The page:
Furthermore, culture-based studies detect a different fraction of the bacterial community assessed using culture-independent techniques, and, in most cases, a small fraction of the total bacterial diversity . We observed distinct bacterial communities and substantial variation in bacterial richness across the produce types we analyzed.
The family Enterobacteriaceae, which was relatively abundant in many of the samples, contributed strongly to this variation. Enterobacteriaceae taxa dominated the community composition in the majority of produce types, but several produce types apples, peaches, grapes, and mushrooms harbored a very low proportion of bacteria from this family Fig. This pattern also generally coincided with patterns in richness—produce types with greater proportions of taxa belonging to Enterobacteriaceae generally had a lower taxonomic richness Fig.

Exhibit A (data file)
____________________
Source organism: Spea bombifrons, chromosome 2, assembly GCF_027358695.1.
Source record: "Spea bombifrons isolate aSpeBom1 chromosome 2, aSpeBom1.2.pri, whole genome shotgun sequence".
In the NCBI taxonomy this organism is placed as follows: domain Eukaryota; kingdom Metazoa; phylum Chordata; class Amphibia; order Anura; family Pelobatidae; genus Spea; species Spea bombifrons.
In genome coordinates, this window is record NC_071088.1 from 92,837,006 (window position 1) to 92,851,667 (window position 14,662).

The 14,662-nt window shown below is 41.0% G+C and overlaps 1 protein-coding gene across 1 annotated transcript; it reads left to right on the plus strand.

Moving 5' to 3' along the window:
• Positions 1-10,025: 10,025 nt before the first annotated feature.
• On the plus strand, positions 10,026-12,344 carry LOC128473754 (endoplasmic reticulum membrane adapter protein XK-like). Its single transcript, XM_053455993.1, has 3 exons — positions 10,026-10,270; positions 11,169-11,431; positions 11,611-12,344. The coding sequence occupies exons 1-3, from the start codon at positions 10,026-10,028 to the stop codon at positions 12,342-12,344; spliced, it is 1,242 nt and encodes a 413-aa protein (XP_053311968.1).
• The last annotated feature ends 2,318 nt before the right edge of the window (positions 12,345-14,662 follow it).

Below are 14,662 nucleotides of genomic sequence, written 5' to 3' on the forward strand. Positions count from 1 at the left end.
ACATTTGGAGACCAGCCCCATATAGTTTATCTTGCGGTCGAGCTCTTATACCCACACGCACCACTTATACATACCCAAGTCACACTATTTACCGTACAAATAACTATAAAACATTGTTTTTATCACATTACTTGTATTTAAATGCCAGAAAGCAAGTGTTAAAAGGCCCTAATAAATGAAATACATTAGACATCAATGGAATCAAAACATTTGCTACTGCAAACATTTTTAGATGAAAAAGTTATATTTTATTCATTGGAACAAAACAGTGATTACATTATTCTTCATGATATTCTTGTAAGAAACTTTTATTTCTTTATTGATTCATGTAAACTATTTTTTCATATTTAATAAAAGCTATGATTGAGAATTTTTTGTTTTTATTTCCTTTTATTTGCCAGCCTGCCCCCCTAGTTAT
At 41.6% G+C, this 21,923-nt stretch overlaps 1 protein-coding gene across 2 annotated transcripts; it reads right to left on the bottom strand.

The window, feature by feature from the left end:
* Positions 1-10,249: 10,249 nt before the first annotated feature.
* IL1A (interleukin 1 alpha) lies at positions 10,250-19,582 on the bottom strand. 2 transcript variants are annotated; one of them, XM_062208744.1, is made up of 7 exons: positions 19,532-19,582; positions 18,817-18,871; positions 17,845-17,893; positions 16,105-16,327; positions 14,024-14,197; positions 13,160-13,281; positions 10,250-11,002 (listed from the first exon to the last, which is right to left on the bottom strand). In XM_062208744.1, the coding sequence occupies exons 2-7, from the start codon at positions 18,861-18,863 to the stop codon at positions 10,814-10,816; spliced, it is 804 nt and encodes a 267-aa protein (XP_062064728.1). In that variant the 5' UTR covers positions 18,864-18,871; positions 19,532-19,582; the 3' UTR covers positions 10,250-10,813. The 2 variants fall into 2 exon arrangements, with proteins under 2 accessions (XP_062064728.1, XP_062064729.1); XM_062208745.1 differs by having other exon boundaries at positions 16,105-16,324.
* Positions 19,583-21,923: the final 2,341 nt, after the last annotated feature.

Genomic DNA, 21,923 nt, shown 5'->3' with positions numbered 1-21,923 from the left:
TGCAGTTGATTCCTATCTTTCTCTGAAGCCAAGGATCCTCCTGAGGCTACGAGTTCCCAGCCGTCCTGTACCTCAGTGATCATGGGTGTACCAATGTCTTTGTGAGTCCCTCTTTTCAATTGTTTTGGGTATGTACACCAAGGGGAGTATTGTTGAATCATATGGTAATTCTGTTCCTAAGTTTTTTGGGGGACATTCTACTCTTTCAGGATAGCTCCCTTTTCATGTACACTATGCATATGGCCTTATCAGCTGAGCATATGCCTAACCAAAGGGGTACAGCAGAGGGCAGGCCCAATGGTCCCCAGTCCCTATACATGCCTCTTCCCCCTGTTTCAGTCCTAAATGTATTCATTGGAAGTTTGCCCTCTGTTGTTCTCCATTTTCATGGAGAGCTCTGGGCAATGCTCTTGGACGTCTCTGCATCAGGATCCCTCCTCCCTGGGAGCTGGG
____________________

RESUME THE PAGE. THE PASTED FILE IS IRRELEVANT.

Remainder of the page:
Other bacterial families rarely had high relative abundances on more than two produce types Fig. Nonetheless, one Enterobacteriaceae taxon, putatively classified as Pantoea sp. This taxon might play an important role in the ecology of their hosts as certain Pantoea spp. Overall, it is not surprising there were high relative abundances of Enterobacteriaceae across many of the produce types as members of this family are known to colonize certain fruits and vegetables  , .